Desert Isle Keeper
Pamela Clare’s Barely Breathing is the first novel in her new series Colorado High Country. As the highly successful author of the I-Team romantic suspense novels, she’s become synonymous with high octane, action packed, sexy stories.
This book takes a step back from all that action, but delivers an equally dramatic second chance romance between two high school lovers who broke up and went their separate ways. Lexi went off to college and a career as a CPA. Through no fault of her own she’s now unemployed and at a loose end. Austin stayed in his home town, becoming a park ranger and part of the local Search and Rescue team. When Lexi comes back home to help her dad with his inn after his wife (Lexi’s stepmother) leaves him, she knows she’ll run into Austin. She hopes that she’ll be strong enough to put the past and their breakup firmly where they belong – after all, it’s been twelve years since they’ve seen each other. She doesn’t expect all those feelings for him to come flooding back. Austin is in the same position as Lexi. From the moment they meet up again, he finds it hard to remember why they couldn’t make things work between them. She’s only there for a short time, with no intentions of staying, and they fall into a friends with benefits arrangement that has a clear end date. But when their time is up, will they be so willing to let each other go once again?
At the beginning of the story, there is a very helpful glossary of terms defining the basics of rock climbing, and search and rescue in mountainous terrain. This alone shows that the setting and plot of the story have been well researched and throughout the course of the story this comes through loud and clear. The setting of a picturesque small town nestled in a valley surrounded by mountain peaks is well described. Equally, the secondary characters bring the town to life, from Lexi’s father (a grumpy alcoholic), to the local town gossip (the old lady next door) and high school friends and acquaintances of Lexi and Austin’s who are quite eager to see them reunite (and family members who are not). I like stories that give all those kinds of details, as it helps make the reader feel invested in what will happen with the couple. This is definitely a character driven story as the decisions Lexi and Austin make are what count in the long run.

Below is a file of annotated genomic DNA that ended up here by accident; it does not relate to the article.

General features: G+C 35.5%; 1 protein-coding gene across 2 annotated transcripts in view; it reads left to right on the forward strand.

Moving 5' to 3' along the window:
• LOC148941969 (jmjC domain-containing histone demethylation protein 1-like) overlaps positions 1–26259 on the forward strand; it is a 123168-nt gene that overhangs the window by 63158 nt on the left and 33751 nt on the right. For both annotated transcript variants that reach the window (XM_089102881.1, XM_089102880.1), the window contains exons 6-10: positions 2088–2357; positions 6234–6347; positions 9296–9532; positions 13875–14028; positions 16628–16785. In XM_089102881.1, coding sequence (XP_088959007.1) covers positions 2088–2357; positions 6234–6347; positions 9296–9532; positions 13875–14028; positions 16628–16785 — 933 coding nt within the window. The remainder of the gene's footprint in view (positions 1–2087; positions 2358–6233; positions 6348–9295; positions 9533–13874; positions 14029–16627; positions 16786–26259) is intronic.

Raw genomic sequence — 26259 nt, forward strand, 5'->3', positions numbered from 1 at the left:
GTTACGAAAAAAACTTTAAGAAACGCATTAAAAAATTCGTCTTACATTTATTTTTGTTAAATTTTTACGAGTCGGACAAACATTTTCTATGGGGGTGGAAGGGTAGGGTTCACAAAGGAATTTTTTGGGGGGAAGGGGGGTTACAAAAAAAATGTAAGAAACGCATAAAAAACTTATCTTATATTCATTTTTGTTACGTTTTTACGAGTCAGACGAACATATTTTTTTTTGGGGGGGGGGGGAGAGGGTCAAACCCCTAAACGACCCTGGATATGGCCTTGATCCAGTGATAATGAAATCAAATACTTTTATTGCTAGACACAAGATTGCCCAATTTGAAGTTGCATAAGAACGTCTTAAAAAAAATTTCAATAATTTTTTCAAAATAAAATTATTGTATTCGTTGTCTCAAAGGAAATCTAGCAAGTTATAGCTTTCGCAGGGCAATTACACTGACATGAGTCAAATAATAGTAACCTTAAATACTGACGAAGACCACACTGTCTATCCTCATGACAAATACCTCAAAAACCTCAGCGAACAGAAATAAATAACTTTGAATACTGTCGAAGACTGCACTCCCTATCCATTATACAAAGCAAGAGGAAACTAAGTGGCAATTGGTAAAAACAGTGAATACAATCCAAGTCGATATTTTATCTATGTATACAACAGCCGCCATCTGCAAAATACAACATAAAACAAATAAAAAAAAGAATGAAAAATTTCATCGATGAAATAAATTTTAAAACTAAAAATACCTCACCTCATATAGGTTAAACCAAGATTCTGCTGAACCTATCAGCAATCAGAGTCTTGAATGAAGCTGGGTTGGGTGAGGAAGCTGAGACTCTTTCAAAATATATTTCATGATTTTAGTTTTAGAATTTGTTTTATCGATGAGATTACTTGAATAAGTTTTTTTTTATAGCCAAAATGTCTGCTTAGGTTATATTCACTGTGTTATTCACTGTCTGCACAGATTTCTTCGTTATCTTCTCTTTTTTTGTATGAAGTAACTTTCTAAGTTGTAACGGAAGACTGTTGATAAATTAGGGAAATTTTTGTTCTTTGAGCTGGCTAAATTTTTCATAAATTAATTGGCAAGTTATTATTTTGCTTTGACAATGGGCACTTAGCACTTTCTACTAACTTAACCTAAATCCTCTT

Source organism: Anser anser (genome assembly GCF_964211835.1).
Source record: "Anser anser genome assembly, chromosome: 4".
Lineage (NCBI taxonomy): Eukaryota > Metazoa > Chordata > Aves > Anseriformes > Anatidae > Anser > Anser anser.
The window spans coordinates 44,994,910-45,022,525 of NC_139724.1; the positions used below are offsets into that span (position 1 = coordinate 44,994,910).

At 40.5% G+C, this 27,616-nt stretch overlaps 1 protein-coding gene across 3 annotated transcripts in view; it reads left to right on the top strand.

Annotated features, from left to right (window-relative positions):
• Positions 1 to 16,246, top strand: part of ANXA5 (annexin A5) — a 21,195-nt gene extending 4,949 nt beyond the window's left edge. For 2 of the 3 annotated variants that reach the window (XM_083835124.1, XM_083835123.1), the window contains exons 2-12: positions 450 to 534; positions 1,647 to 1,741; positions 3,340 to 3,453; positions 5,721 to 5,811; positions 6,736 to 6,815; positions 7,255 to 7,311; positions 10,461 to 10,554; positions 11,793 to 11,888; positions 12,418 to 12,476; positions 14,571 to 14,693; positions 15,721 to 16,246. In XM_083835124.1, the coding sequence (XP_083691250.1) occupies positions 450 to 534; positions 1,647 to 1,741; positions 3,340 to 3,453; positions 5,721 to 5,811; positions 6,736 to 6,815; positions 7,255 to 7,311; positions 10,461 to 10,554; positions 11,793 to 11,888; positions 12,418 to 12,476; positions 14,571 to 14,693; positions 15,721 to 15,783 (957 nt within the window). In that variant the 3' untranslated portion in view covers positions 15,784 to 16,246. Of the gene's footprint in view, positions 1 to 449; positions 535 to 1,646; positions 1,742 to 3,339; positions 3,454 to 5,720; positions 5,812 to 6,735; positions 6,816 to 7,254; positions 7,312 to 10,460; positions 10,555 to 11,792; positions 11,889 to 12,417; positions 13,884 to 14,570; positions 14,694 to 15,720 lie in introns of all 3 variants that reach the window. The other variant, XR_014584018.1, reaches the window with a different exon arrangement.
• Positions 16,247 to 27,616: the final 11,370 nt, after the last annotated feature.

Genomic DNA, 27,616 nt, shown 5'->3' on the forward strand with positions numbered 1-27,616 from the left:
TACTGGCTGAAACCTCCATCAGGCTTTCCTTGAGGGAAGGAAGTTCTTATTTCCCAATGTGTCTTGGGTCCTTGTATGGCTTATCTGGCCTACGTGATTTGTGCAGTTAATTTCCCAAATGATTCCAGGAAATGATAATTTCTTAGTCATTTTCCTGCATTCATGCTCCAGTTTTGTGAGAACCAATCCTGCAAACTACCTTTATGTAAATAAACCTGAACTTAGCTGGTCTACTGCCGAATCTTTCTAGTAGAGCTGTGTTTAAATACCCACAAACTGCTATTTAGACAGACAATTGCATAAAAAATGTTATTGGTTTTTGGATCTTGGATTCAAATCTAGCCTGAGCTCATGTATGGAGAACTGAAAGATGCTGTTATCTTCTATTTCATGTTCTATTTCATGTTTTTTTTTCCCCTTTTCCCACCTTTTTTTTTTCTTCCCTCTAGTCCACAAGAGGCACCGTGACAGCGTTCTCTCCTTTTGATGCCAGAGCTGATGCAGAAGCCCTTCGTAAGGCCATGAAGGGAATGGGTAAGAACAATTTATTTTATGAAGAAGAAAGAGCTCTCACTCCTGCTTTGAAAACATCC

What struck me as unique for a second chance romance is the clear indication that both parties are equally responsible for their initial breakup. Lexi and Austin were in love, but they were teenagers. Lexi knew she wasn’t going to stay around as she was desperate to escape the hard working life at the inn with her father and a stepmother with whom she didn’t get along. When she tried to convey to Austin her concerns about the likelihood that they would stay together once she moved away, Austin took this as a rejection of him and his plans for their future. He immediately broke up with her, and they both spent the summer after graduating from high school miserable and alone before Lexi left town. When she returns, and Austin thinks back on the good and the bad times they had, his thoughts are ”First love. Why did people romanticize it? It sucked.” And isn’t that the truth! Chances are first love ends in heartbreak, yet we tend to view it through rose colored glasses nonetheless. I appreciate that the author is able to show a little more of that truth in this story, and to make both leads equally culpable for not talking through their problems. Plus, the issues they had are still a reality for all couples who fall in love at that age. Their intimate encounters now are very sexy – bordering on a little bit kinky – with some scenes involving light bondage. It’s no surprise that they are still sexually compatible, as they learned about sex together as teenagers. Sex was never a problem for them then, and it isn’t now. It’s the emotions that go along with it that are at the crux of the problem.
There are several very realistic scenes involving the search and rescue team, as well as ones detailing the quirks of Austin’s job as a park ranger. The author makes these scenes very engaging, with some humour mixed in with the more emotional moments. We get a good sense of Austin’s colleagues and their dedication to their jobs. These women and men are all really uniquely drawn characters with interesting backgrounds, and any of them would make for engaging hero or heroine material in upcoming stories in the series. The latter stages of the story include a suspenseful subplot that ramps up the action and adds intensity to what had been up to then a fairly easy going drama; and also gives Lexi and Austin the jolt they need to make up their minds about the future. Barely Breathing will please longtime readers of Pamela Clare and it’s a great start to what promises to be a successful series.